May 30 (Bloomberg) -- Based on the sordid story of an American scion gone bad, ``Savage Grace'' is twisted, depressing and deliberately hard to watch.
Brooks Baekeland (Stephen Dillane) was heir to the Bakelite plastics fortune. His grandfather spawned a scientific juggernaut; his father squandered the fruits of that invention and Brooks himself lacked the wherewithal to live up to either extreme.
Throughout the film, Brooks vacillates between living off his name and separating his legacy from his life. He marries Barbara Daly (Julianne Moore), a would-be starlet everyone believes is beneath him. But she was no traditional vixen. Hers is a rags-to-riches account of what it meant to be a beautiful young woman in the 1940s, with nothing to show but everything to prove. The results were bizarrely tragic.
The graphic film's 25-year span reveals the family's sordid life, which includes decadent living, infidelity, mother-son incest and, ultimately, matricide. It was a story tailor-made for tabloid headlines and boldface copy.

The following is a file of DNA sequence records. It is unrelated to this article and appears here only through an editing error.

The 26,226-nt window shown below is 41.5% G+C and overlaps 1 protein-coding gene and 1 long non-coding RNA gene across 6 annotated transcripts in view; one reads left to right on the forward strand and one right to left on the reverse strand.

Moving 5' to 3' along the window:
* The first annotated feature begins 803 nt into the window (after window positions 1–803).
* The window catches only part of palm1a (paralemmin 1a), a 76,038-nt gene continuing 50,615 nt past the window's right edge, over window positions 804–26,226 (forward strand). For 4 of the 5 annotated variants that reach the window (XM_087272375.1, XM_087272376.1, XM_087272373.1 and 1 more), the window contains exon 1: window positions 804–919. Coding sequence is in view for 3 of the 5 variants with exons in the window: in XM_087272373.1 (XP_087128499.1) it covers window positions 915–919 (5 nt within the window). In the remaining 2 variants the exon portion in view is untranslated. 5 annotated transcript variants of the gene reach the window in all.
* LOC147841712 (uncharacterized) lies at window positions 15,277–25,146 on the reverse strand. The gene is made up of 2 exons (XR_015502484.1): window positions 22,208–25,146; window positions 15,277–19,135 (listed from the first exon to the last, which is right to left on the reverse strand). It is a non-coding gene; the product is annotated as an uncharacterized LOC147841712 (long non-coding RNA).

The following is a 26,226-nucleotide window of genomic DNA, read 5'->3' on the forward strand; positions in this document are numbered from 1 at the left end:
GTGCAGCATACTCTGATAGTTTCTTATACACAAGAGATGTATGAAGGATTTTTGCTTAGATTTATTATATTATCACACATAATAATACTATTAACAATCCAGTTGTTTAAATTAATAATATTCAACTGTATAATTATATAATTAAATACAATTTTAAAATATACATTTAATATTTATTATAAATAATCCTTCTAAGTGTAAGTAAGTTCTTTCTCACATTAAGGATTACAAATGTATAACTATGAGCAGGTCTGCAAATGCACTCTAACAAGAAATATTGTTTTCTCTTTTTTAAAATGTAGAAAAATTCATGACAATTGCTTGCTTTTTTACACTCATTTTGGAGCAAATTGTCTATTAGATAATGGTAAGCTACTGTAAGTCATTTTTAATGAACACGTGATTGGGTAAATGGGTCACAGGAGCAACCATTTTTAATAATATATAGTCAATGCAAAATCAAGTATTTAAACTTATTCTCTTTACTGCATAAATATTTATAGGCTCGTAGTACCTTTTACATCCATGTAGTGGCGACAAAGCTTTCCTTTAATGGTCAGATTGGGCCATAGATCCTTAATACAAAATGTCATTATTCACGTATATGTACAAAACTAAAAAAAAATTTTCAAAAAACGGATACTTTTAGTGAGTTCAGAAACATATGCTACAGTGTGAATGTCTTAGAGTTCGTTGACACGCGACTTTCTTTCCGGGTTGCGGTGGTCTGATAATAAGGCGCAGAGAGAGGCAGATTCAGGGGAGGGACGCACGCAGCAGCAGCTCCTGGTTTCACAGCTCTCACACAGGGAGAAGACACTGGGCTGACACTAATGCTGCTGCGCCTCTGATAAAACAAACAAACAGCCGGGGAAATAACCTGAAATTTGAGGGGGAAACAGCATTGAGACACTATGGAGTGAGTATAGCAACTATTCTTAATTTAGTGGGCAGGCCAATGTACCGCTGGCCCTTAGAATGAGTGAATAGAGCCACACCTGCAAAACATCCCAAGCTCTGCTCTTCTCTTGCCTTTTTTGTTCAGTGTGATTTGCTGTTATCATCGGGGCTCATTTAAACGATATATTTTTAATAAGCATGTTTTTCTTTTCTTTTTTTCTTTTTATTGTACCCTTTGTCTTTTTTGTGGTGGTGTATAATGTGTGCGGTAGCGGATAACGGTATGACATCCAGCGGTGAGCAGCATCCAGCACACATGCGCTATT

Much of the movie centers on the tribulations of Daly and son Antony (Eddie Redmayne). When her husband leaves her to take up with Tony's girlfriend, an Oedipal situation sets in. Tony is constrained by his mother's manic turns, drunken humiliations and psychotic dependence. His retaliation, when it comes, is shattering.
As in ``The Hours'' and ``Far From Heaven,'' Moore sometimes oversells the rigidity of repressed women of the 1940s and 1950s. But Dillane is a natural as the haughty if somewhat slimy Brooks, as is Redmayne's gaunt, conflicted and ultimately unhinged Antony.
Director Tom Kalin (who also made the similarly intense and chaotic ``Swoon,'' about the Leopold and Loeb murder case), takes his time dealing with the intricacies of the Baekeland tale. The result is an occasionally brilliant film that sometimes stops dead in its tracks or veers into histrionic overdrive.
Early on, Brooks shoots his wife a vicious glare and admonishes her, saying: ``Barbara, please. Don't be tedious.'' Caring for her character, you cringe at his condescension; still, there are moments you find yourself wishing Kalin had heeded Brooks's words.